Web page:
European Western Balkans

Serbian youth isolated from EU accession process

Photo: Unsplash/Kostas Papaioannou

The results of the survey conducted by the National Youth Council of Serbia (KOMS) for 2019 showed that more young people in Serbia are opposed to Serbia’s EU membership than they support it.  The worrying trends are shows that youth believe in strong leadership and do not see the EU as the primary direction when it comes to the desired foreign policy. Does euro-skepticism have something to do with the insufficient level of youth involvement in the policymaking and EU accession process?

Serbia’s euro-skeptic youth

Last year, the European Commission and Serbia signed an agreement on Serbia’s full participation in the Erasmus+ Programme. The agreement ensures Serbia-EU cooperation in the areas of education, youth, and sport, while its signing has increased opportunities for educational institutions and organizations dealing with youth. According to Tempus Foundation, a Belgrade-based organization supporting the improvement of higher education which is responsible for implementing Erasmus+ in Serbia, more than 300 projects have been implemented so far involving schools, youth organizations, and universities.

Although the Erasmus+ is an example of the enormous impact of deeper integration of Serbia and the European Union on the lives of young people, it seems that youngsters in Serbia are left with little space for involvement in the EU integration process within their country.

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The institutional structure of Serbia’s negotiating team, there is no defined space that would allow young people to participate actively in these processes and within the negotiating framework offered by the European Union, there is no chapter dealing solely with youth and their position.

In such a set-up, youth is only indirectly defined in the negotiation process through Chapter 25 – Science and Research and Chapter 26 – Education and Culture (these are the only chapters Serbia has temporarily closed in its EU accession process).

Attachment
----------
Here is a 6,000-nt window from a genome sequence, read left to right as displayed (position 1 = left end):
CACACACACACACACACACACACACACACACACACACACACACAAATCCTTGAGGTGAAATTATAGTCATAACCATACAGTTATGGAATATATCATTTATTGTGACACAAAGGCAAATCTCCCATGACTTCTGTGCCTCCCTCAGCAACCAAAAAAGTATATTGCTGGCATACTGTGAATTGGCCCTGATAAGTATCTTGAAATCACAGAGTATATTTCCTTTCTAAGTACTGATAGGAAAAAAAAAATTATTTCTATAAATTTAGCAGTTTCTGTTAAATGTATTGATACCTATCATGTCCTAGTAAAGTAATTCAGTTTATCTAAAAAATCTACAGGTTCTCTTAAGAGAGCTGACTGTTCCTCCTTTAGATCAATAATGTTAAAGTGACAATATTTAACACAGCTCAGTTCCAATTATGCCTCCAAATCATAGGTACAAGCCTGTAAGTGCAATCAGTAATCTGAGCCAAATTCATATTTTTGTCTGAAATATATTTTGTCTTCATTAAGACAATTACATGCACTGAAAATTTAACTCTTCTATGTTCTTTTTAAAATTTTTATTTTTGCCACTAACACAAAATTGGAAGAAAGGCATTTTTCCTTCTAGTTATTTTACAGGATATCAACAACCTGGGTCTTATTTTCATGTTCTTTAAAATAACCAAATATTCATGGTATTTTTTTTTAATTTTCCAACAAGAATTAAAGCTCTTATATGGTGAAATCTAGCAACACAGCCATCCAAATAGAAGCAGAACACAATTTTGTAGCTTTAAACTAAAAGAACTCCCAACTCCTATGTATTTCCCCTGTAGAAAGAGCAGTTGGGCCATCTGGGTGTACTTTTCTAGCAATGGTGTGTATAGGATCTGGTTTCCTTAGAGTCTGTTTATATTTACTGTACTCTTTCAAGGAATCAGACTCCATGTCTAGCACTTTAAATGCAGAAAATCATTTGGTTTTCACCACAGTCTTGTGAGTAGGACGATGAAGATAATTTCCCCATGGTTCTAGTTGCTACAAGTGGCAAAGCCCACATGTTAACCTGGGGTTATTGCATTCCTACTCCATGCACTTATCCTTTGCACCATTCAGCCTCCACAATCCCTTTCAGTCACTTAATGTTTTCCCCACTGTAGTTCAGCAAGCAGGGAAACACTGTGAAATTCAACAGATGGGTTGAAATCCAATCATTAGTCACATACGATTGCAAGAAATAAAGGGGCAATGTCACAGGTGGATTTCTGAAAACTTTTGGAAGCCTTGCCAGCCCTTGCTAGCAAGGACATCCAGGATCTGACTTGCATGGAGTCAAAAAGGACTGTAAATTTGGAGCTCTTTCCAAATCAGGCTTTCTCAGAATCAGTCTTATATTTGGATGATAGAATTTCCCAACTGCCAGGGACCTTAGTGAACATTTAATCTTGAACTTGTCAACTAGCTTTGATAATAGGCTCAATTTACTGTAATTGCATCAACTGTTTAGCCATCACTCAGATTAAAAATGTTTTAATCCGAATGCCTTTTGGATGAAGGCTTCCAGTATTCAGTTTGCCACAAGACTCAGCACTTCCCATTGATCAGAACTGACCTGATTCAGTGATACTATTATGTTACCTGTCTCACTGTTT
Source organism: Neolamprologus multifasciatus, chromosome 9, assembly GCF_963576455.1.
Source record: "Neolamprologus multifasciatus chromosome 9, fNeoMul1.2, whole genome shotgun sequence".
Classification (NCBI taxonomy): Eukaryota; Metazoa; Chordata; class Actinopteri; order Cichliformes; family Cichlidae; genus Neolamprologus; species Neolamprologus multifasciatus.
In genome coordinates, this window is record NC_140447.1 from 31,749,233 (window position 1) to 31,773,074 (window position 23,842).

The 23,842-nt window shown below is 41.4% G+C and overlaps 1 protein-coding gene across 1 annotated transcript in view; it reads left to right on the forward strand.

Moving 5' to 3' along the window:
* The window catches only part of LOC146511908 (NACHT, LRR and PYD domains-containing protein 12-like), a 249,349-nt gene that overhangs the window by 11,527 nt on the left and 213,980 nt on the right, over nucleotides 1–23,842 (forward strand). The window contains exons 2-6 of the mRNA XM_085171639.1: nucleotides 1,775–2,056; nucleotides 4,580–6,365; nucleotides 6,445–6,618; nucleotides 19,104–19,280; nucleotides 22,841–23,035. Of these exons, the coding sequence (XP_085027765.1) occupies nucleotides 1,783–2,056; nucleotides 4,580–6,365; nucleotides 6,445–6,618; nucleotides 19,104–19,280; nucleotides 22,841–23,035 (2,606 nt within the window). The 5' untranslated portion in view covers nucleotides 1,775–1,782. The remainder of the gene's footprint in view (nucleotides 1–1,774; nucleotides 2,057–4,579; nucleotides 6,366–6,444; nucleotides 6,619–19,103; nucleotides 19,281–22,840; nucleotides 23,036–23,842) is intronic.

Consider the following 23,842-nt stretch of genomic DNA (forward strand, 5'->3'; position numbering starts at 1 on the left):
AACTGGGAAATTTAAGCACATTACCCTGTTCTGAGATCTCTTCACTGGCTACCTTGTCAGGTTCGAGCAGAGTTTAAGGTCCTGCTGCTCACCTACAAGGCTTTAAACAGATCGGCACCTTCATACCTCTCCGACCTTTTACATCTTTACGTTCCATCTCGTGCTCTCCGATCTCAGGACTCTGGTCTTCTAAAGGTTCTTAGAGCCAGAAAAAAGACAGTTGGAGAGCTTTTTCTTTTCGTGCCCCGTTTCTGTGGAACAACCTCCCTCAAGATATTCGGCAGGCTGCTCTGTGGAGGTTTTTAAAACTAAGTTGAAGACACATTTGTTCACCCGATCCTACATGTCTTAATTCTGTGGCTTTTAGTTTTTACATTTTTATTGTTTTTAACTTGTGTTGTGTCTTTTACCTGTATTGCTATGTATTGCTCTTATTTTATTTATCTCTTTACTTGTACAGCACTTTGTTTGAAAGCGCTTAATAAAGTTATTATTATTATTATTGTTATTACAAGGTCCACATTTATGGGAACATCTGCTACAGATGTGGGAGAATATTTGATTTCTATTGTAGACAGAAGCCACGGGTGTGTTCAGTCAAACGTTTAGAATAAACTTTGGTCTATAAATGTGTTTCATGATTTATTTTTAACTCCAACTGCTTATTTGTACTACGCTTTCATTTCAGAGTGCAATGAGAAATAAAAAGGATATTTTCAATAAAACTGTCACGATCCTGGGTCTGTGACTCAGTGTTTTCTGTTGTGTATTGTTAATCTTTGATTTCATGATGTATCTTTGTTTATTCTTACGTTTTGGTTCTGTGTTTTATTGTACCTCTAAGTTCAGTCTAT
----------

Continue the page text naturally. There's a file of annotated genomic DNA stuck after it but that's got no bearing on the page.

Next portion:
“Youth organizations are not sufficiently involved in European integration processes”, reckons Secretary-General of the National Youth Council of Serbia (KOMS) Stefan Đorđević. In a statement for European Western Balkans (EWB), Đorđević underlines that youth inclusion in EU-related processes remains sporadic in Serbia.

“There is no clear mechanism, but only isolated and occasional involvement can be talked about, more as part of a specific project than as part of a systematic and clearly coordinated process of involving the youth sector as such”, says Đorđević.

However, he stresses, the work of the National Convention on the EU in Serbia has managed to include some youth civil organizations who are members of Serbia’s umbrella youth organization – KOMS.

Among the bright examples of the inclusion of youth organizations, Đorđević points out that the Belgrade Centre for Human Rights is part of the Working Group on Chapter 24, while the local Bečej Youth Association (BUM) is included in the Working Group on Chapter 5 – Public Procurement. He underlines that the presence of the BUM is especially significant, due to the monitoring of the public finance budget but also the budget at the local level. “BUM overseeing the finances, even though although it is not directly related to the negotiation process, is reflected in the fact that it controls the transparency of public administration and the rule of law at the local level, which represents some of the biggest problems in Serbia’s EU accession process”, assesses Đorđević. “CSOs should be interested and involved in EU integration processes, but that their activities, as well as their impact in this field, are minimal”, he says.